The cyclin-dependent kinase 12 (CDK12) gene is among the most frequent spontaneously mutated genes in high-grade serous ovarian cancers, the most lethal gynecological malignancy. As we have shown, these mutations disrupt the function of the kinase. Additionally, CDK12 often show loss of copy number in ovarian tumors. Taken together, these findings suggest that CDK12 is often disabled in ovarian cancer. Unlike other CDKs, CDK12 does not regulate cell cycle progression. Instead, CDK12 regulates the expression of a subset of human genes, including BRCA1 such that disabling CDK12 reduces the levels of BRCA1, which facilitates homologous recombination (HR) repair. Consistent with a decrease in BRCA1, disabling CDK12 in ovarian cancer cell lines disrupts HR, sensitizes cells to agents that induce lesions repaired by HR, and sensitizes cells to poly(ADP-ribose) polymerase (PARP) inhibitors, which are selectively toxic to cells with disabled HR. It remains unclear, however, whether CDK12 mutations or reduced CDK12 levels affect the responses of human ovarian tumors to PARP inhibitors that are currently in Phase 3 clinical trials. Additionally, our understanding of the regulation and biochemical roles of CDK12 remains incomplete. Recent studies showed that CDK12 phosphorylates Ser2 in the heptapeptide repeats of the C-terminal domain (CTD) of RBP1, the largest subunit of RNA polymerase II (RNAPII). This phosphorylation regulates multiple aspects of transcription by recruiting chromatin modifiers and remodelers, and facilitating mRNA splicing, 3' end cleavage, and polyadenylation. Despite this progress, however, it is not currently known how CDK12 is regulated, nor do we know whether CDK12 regulates gene expression solely by phosphorylation of Ser2 in the CTD of RBP1 or by phosphorylating other substrates. In this application we will to examine how CDK12 is regulated (Aim 1), evaluate how CDK12 regulates pre-mRNA splicing (Aim 2), and determine whether the expression levels of CDK12 pathway components correlates with patient outcomes in women with high-grade serous ovarian cancer treated with platinum-based therapy (Aim 3). Impact and Relevance: Collectively, these studies are relevant because they will 1) provide novel mechanistic insights into the regulation and biochemical roles of CDK12, a protein kinase with major impacts on tumor biology but whose mechanisms of action remain obscure; and 2) determine whether the CDK12 pathway is associated with responses to standard-of-care therapy and novel therapies for ovarian cancer.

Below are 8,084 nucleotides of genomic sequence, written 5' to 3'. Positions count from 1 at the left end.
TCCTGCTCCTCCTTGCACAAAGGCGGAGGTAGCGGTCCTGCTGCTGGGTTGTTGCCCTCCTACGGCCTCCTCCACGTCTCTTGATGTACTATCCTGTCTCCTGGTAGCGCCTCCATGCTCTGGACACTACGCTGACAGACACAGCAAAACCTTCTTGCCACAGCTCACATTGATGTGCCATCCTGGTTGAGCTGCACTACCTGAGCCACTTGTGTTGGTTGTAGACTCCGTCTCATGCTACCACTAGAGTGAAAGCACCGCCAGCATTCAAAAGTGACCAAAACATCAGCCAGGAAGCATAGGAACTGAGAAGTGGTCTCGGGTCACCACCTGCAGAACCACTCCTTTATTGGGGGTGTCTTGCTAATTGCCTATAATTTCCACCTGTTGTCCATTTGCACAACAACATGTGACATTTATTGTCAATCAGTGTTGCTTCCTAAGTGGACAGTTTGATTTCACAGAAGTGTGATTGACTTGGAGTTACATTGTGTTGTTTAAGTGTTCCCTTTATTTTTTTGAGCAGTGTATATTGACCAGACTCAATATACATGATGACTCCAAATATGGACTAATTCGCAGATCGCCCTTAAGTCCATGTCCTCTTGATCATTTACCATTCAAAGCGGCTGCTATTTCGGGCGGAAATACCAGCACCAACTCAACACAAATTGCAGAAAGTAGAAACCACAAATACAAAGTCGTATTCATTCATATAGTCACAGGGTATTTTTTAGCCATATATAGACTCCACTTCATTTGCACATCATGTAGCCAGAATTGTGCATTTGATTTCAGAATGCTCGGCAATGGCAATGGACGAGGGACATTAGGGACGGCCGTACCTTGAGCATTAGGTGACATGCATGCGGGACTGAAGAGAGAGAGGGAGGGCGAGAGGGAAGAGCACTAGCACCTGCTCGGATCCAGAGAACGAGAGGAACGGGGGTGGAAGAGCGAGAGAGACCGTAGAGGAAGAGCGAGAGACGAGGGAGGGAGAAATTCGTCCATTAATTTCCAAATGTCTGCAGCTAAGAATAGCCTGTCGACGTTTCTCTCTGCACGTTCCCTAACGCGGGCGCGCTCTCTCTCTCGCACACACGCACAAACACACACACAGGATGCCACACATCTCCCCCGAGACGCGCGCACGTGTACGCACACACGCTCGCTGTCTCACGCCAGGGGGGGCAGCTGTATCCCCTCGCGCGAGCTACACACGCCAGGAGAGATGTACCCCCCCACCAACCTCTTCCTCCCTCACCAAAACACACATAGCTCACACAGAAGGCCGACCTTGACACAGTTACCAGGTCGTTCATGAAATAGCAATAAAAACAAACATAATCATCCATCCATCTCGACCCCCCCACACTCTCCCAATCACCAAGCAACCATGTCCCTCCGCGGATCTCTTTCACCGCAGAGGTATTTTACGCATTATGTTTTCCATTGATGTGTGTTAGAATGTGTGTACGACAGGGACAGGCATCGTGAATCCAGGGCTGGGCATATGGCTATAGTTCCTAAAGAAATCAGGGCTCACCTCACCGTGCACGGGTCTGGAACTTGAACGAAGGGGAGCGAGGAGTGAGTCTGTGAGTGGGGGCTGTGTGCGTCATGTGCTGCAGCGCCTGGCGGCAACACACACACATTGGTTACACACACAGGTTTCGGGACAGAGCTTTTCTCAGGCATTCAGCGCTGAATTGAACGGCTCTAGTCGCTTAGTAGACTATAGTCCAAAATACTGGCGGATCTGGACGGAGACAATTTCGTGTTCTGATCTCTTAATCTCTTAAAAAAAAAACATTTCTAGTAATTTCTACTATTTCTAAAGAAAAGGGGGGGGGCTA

CDK12 is mutationally inactivated in 3% of ovarian cancers and regulates the transcription of a select number of human genes, including BRCA1, whose protein product is required for homologous recombination. Accordingly, cells with defects in CDK12 have defects in homologous recombination and are more sensitive to cisplatin and poly(ADP-ribose) polymerase (PARP) inhibitors. Here we will build upon our preliminary data to explore how CDK12 is regulated, evaluate how CDK12 regulates gene expression, focusing on BRCA1, and determine if CDK12 expression is correlated with responses of patients with high-grade serous ovarian cancer to platinum-based therapies, the standard of care for this disease. These studies will provide new insights into how CDK12 regulates DNA repair and sensitivity of ovarian tumor cells to chemotherapy and may identify novel biomarkers to tumor responses in patients treated with platinum compounds and PARP inhibitors.